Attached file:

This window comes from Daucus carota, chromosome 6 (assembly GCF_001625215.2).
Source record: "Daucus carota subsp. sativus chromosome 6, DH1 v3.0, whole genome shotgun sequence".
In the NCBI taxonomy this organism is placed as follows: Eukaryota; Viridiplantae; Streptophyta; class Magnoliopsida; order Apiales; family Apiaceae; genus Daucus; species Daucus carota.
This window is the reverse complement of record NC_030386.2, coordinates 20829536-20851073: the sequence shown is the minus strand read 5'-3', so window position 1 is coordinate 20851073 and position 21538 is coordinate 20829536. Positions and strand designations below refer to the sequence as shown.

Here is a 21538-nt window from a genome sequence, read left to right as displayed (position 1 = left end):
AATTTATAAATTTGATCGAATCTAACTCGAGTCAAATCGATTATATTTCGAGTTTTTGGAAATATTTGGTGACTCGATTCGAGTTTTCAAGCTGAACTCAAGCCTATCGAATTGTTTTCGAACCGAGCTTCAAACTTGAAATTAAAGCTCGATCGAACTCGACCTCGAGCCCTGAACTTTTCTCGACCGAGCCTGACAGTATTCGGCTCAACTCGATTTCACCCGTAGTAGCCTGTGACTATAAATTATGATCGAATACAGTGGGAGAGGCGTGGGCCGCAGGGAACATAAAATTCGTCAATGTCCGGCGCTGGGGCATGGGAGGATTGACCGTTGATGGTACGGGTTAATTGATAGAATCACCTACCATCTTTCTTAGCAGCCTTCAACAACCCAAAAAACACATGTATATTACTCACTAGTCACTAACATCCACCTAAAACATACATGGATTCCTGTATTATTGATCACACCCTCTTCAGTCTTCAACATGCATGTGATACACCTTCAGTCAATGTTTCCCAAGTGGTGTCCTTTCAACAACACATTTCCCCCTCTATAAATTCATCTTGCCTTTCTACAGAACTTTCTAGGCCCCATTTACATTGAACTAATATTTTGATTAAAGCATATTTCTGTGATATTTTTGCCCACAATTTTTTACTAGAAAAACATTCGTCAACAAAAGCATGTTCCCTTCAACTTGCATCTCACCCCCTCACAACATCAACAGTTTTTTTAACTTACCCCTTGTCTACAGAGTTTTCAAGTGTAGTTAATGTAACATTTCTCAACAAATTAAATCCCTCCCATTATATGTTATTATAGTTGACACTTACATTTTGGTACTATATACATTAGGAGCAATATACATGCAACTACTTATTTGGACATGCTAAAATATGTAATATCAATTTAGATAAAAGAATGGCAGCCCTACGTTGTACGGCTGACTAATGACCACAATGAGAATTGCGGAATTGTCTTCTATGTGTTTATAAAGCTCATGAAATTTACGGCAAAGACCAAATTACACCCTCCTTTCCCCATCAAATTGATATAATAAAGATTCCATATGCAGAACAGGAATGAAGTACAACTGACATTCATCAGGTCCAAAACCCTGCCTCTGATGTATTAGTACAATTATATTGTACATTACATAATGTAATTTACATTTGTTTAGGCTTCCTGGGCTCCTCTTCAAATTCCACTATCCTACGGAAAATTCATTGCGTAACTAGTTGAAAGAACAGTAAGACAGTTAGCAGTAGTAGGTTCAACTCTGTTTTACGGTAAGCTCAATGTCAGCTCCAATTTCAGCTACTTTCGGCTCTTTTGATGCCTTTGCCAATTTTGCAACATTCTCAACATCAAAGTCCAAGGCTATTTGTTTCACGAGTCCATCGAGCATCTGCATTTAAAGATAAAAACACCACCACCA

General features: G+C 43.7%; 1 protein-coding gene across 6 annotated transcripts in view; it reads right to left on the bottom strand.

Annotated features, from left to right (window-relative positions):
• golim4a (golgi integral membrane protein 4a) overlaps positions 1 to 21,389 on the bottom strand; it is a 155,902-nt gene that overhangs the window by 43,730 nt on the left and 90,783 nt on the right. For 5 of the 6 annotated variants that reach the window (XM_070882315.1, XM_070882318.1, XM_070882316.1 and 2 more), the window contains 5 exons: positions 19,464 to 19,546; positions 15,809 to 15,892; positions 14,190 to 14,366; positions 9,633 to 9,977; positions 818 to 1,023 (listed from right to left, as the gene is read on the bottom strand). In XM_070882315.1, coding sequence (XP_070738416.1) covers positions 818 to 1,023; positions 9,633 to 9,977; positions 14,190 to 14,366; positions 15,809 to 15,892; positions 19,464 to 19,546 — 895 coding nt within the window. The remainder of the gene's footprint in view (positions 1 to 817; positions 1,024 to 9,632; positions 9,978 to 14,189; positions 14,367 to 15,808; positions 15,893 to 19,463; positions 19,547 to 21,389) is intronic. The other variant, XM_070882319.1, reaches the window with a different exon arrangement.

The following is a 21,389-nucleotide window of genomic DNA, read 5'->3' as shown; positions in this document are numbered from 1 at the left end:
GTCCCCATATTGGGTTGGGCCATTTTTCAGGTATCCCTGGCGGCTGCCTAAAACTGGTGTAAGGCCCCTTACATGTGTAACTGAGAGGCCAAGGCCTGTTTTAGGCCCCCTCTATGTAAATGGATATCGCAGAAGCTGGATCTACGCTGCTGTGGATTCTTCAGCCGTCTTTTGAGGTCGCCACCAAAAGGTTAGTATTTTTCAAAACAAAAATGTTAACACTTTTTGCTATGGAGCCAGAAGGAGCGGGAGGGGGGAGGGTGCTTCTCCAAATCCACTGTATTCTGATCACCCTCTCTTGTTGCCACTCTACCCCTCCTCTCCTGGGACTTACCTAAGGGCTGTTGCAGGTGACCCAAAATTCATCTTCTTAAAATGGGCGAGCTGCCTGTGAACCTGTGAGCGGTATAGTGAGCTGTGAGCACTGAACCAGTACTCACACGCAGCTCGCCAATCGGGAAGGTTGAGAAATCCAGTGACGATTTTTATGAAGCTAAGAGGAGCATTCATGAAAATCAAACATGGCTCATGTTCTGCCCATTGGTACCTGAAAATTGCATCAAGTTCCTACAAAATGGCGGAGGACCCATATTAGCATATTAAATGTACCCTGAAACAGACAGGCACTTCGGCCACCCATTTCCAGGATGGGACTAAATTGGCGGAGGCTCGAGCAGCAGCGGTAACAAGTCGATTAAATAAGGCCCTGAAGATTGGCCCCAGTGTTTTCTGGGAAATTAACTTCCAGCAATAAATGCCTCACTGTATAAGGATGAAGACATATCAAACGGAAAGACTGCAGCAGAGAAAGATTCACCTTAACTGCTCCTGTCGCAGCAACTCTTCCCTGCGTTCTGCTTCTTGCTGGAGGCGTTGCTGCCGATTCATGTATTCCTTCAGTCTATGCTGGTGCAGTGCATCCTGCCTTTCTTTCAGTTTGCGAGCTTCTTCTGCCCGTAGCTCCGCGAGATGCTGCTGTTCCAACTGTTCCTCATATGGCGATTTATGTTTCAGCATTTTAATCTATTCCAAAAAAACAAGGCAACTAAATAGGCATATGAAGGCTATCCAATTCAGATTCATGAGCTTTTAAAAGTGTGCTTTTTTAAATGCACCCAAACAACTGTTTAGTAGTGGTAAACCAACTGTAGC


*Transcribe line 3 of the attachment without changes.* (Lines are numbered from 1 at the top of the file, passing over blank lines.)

In the NCBI taxonomy this organism is placed as follows: Eukaryota; Viridiplantae; Streptophyta; class Magnoliopsida; order Apiales; family Apiaceae; genus Daucus; species Daucus carota.